Do the gods drive current affairs?

To judge from current events in the Middle East, the god of Israel appears to be battling the god of the Palestinians, even though they both seem to be the same god. But are they guiding events? And if not, why not? The Greek historian Thucydides (d. c. 400 bc) had no truck with the idea. In his account of the long war between the two most powerful Greek city states of their time – democratic Athens and oligarchic Sparta (431-404 bc), each with their respective allies – Thucydides was the first historian we know of to discount divine intervention in human affairs. Naturally he reported on the widespread phenomenon of

The Great God Pan is all things to all men

Pan’s name is thought to derive from ‘paean’, the ancient Greek verb meaning ‘to pasture’. His half-man, half-goat form reflected his role in protecting flocks of goats and those who herded them among the wild hills of Arcadia. Panic was his superpower, freaking out mortals in the woods with distorted sounds, even neutralising hostile armies. This might seem like an adequate portfolio of godly aspects, but, as Paul Robichaud demonstrates in Pan: The Great God’s Modern Return, it didn’t take long for things to get more complicated. The Homeric ‘Hymn to Pan’ had a slightly different story, which was that the strange goat-child, rejected by its earthly nurse, got taken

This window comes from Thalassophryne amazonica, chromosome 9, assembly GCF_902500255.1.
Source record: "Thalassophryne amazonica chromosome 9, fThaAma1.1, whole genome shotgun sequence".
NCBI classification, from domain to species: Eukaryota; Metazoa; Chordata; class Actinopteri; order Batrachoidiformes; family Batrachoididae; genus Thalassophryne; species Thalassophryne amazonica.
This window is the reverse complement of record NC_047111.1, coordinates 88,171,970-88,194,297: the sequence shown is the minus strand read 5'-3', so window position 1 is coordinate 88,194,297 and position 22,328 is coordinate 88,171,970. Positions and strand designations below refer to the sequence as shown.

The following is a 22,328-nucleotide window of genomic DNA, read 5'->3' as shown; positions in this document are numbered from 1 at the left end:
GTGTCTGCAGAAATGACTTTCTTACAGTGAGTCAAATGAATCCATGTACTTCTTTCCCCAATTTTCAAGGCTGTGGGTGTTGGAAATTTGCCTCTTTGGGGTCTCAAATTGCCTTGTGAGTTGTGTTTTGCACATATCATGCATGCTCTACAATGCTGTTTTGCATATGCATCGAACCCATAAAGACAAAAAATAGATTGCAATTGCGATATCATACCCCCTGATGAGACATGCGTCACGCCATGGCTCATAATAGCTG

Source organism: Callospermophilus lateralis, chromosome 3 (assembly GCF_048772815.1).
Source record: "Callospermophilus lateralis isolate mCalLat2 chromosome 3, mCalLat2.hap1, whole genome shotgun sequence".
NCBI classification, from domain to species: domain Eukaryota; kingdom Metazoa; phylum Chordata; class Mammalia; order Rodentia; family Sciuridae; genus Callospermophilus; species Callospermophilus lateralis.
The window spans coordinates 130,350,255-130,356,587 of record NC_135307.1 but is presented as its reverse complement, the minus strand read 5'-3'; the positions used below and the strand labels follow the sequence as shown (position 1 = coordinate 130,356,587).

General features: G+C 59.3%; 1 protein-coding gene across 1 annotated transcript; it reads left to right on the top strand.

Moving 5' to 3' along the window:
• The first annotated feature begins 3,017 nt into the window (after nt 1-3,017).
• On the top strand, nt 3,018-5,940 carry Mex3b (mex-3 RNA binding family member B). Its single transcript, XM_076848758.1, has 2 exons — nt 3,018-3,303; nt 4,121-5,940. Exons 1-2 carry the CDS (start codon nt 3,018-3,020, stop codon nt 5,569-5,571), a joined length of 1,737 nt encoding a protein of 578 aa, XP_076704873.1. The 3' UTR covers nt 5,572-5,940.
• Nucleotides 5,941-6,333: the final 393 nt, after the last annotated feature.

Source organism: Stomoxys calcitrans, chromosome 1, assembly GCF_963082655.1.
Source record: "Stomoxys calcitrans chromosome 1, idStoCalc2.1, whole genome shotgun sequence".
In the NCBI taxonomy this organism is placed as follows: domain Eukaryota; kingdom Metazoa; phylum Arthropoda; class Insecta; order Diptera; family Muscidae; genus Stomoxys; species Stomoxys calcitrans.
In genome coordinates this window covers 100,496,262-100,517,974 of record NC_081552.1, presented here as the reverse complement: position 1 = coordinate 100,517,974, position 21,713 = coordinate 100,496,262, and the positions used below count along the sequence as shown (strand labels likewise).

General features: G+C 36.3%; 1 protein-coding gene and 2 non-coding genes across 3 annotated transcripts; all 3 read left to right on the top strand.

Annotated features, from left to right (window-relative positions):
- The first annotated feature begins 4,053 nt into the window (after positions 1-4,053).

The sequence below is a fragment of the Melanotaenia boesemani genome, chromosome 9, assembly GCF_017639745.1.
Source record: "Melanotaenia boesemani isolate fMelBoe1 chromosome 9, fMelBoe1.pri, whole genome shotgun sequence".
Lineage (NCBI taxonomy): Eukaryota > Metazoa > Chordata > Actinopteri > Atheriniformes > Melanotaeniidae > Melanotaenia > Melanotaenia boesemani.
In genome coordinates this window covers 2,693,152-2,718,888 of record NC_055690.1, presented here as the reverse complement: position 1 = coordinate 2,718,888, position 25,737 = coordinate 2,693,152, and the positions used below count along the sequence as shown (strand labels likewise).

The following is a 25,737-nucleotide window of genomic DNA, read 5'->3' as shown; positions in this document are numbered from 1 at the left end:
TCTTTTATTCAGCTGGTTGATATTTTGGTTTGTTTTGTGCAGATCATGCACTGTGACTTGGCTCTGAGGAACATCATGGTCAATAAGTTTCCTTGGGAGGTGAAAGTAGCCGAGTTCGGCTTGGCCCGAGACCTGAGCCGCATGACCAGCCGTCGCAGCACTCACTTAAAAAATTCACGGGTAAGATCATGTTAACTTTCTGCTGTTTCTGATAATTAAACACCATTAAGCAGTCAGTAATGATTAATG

The symbolism of Orion, the hunter of the heavens

What happened in the rites of Eleusis is a mystery. So are all the unwritten parts of human history. Our pre-literate past is a history without a clear story: excavated stones and waste pits, fragments of myth and philological association. The early literate past is little clearer. The later Bronze Age of the Myceneans, the Minoans and Moses is a speculative assembly. Later, the surfaces of the Athens of Plato and Pericles are solid in marble and rational in thought, but the myths remain strange and violent memories, subject to an alien, evasive logic we cannot quite follow. ‘These Greeks,’ Hugo von Hofmannsthal mused as he climbed up to the